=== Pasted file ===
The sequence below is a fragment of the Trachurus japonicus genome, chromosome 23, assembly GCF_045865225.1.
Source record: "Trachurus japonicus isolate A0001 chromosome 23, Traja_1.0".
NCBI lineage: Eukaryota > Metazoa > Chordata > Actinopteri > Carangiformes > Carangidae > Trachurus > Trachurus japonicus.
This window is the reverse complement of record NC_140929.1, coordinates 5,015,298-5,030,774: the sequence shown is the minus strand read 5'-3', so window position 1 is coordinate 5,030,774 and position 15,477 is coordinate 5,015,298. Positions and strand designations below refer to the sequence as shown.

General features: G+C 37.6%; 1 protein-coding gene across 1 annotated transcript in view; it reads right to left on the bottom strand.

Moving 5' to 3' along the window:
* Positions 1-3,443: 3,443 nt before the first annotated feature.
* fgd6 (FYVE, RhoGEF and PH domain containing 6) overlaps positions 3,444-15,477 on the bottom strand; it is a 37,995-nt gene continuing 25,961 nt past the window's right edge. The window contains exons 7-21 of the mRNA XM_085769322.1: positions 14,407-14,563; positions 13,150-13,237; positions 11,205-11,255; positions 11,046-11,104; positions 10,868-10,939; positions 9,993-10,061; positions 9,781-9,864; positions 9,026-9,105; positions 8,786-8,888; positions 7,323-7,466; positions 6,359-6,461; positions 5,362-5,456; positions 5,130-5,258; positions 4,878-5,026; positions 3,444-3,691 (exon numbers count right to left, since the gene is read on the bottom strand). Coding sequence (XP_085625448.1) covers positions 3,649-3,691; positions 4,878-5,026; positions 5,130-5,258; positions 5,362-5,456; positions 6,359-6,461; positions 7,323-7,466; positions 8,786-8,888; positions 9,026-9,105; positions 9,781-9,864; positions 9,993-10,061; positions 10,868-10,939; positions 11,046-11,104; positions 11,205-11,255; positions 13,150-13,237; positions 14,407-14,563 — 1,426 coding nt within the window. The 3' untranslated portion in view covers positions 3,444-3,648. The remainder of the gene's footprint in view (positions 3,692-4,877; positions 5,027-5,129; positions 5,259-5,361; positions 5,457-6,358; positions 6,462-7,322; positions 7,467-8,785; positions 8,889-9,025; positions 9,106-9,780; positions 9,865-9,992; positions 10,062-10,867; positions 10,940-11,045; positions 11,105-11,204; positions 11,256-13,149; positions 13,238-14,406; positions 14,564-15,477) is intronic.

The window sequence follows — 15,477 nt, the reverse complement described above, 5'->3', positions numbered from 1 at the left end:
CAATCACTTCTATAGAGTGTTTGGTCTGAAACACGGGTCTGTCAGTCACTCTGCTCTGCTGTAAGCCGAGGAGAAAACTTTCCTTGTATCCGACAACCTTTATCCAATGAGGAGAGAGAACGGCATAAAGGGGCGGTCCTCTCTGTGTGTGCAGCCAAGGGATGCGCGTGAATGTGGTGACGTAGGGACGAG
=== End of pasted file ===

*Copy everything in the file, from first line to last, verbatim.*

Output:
The sequence below is a fragment of the Trachurus japonicus genome, chromosome 23, assembly GCF_045865225.1.
Source record: "Trachurus japonicus isolate A0001 chromosome 23, Traja_1.0".
NCBI lineage: Eukaryota > Metazoa > Chordata > Actinopteri > Carangiformes > Carangidae > Trachurus > Trachurus japonicus.
This window is the reverse complement of record NC_140929.1, coordinates 5,015,298-5,030,774: the sequence shown is the minus strand read 5'-3', so window position 1 is coordinate 5,030,774 and position 15,477 is coordinate 5,015,298. Positions and strand designations below refer to the sequence as shown.

General features: G+C 37.6%; 1 protein-coding gene across 1 annotated transcript in view; it reads right to left on the bottom strand.

Moving 5' to 3' along the window:
* Positions 1-3,443: 3,443 nt before the first annotated feature.
* fgd6 (FYVE, RhoGEF and PH domain containing 6) overlaps positions 3,444-15,477 on the bottom strand; it is a 37,995-nt gene continuing 25,961 nt past the window's right edge. The window contains exons 7-21 of the mRNA XM_085769322.1: positions 14,407-14,563; positions 13,150-13,237; positions 11,205-11,255; positions 11,046-11,104; positions 10,868-10,939; positions 9,993-10,061; positions 9,781-9,864; positions 9,026-9,105; positions 8,786-8,888; positions 7,323-7,466; positions 6,359-6,461; positions 5,362-5,456; positions 5,130-5,258; positions 4,878-5,026; positions 3,444-3,691 (exon numbers count right to left, since the gene is read on the bottom strand). Coding sequence (XP_085625448.1) covers positions 3,649-3,691; positions 4,878-5,026; positions 5,130-5,258; positions 5,362-5,456; positions 6,359-6,461; positions 7,323-7,466; positions 8,786-8,888; positions 9,026-9,105; positions 9,781-9,864; positions 9,993-10,061; positions 10,868-10,939; positions 11,046-11,104; positions 11,205-11,255; positions 13,150-13,237; positions 14,407-14,563 — 1,426 coding nt within the window. The 3' untranslated portion in view covers positions 3,444-3,648. The remainder of the gene's footprint in view (positions 3,692-4,877; positions 5,027-5,129; positions 5,259-5,361; positions 5,457-6,358; positions 6,462-7,322; positions 7,467-8,785; positions 8,889-9,025; positions 9,106-9,780; positions 9,865-9,992; positions 10,062-10,867; positions 10,940-11,045; positions 11,105-11,204; positions 11,256-13,149; positions 13,238-14,406; positions 14,564-15,477) is intronic.

The window sequence follows — 15,477 nt, the reverse complement described above, 5'->3', positions numbered from 1 at the left end:
CAATCACTTCTATAGAGTGTTTGGTCTGAAACACGGGTCTGTCAGTCACTCTGCTCTGCTGTAAGCCGAGGAGAAAACTTTCCTTGTATCCGACAACCTTTATCCAATGAGGAGAGAGAACGGCATAAAGGGGCGGTCCTCTCTGTGTGTGCAGCCAAGGGATGCGCGTGAATGTGGTGACGTAGGGACGAG